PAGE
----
In 1880 the hotels had increased to twenty-nine. Those on Front street were the American Exchange, The Esmond, St. Charles, Commercial, New York and Zur Rheinpfalz. On First street there were the California House, the Eureka, the Globe, the Norton House, the Clarendon, the Occidental, the Oregon, the St. George, the St. Louis, the Thompson House, the Metropolis, Portland and Phoenix. On Second street there were the DeFrance and Richmond House. On Third street there were the Burton House, Holton House and the Nicolai. There were besides these thirty boarding houses, twenty-one restaurants, nine coffee houses and three oyster saloons. There were one hundred and three liquor saloons and ten wholesale liquor houses. There were twenty-four butchers. The whole-sale grocers were seven and the retail grocers fifty-three. The physicians now numbered sixty-seven, the attorneys sixty-three, and editors thirty-four. There were seven sawmills, three flour mills, three box factories, one brass foundry, two soap works, one stove manufactory, four foundries, six iron works, four ferries plying on the river, fifty-seven contractors and builders, three wholesale and twenty retail dealers in dry goods, seven dealers in crockery and glassware, three wholesale and thirteen retail clothiers, three wholesale and ten retail dealers in boots and shoes, and thirty-four commission merchants. Commerce indicated about its previous volume. By the United States census of 1880, the population was found to be seventeen thousand five hundred and seventy-eight. By the Directory of that year it was estimated at twenty-one thousand six hundred.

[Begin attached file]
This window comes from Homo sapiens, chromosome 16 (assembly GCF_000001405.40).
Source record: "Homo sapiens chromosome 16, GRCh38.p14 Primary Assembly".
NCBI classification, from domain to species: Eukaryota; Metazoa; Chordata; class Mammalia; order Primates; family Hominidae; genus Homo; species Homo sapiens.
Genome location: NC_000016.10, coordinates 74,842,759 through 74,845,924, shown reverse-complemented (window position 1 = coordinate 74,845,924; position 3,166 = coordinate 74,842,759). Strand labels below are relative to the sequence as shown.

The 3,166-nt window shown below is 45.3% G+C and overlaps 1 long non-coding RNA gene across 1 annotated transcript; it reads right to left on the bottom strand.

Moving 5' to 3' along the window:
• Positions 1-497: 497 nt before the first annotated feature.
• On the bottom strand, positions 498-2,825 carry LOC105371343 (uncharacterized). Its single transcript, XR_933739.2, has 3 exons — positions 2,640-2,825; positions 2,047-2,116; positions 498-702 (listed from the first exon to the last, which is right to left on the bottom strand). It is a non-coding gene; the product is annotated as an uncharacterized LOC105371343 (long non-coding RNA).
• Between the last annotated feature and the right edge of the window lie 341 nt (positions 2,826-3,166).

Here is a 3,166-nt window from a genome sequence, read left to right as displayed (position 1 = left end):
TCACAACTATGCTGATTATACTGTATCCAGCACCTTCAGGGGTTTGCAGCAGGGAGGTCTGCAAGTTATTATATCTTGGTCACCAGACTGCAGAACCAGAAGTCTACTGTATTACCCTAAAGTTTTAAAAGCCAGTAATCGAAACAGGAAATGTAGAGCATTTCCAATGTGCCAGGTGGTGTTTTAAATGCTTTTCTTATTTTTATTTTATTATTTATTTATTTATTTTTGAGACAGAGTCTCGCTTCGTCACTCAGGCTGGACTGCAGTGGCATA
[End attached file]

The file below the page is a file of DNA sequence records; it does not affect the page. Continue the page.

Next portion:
During 1881 there were spent about one million one hundred and fifty thousand dollars in building. The most important of these were the following: The iron and brick building of W. S. Ladd, at the corner of First and Columbia, costing forty thousand dollars; the Portland Seaman’s Bethel, on the corner of Third and D streets, under the management of R. S. Stubbs, twelve thousand dollars; G. W. Jones’s block, on block 176 in Couch’s Addition; G. W. Weidler’s residence, on the corner of L and Eighteenth streets, costing sixteen thousand dollars; C. P. Bacon’s residence, on the same block as above, ten thousand dollars; residence of W. N. Wallace on Tenth and Salmon streets; residence of Sylvester Pennoyer on the corner of West Park and Madison streets; the three story brick of J. C. Ainsworth on Third and Oak streets, costing eighty-five thousand dollars; the Cosmopolitan block of Reed & Failing, on the corner of Second and Stark; and the residence of J. N. Dolph on Fifth and Jefferson, were the most prominent structures of the year. The Columbia Dock was built by C. H. Lewis, at the foot of N street, at a cost of twenty-five thousand dollars. Commercial statistics showed an increasing volume of business. New interest in the mines of Idaho and of Southern Oregon began to be felt by the capitalists of Portland, and with the prospect of railroad connection to these points, they inaugurated the operations which have since attained such proportions. Manufacturing interests began to concentrate in and about Portland. Weidler’s immense sawmill, with capacity of one hundred and fifty thousand feet per day, led all in the volume of business. Besides lumber, the manufacture of furniture, of boots and shoes, of wagons, of iron and steel implements and machinery, and preservation of fruit assumed appreciable proportions.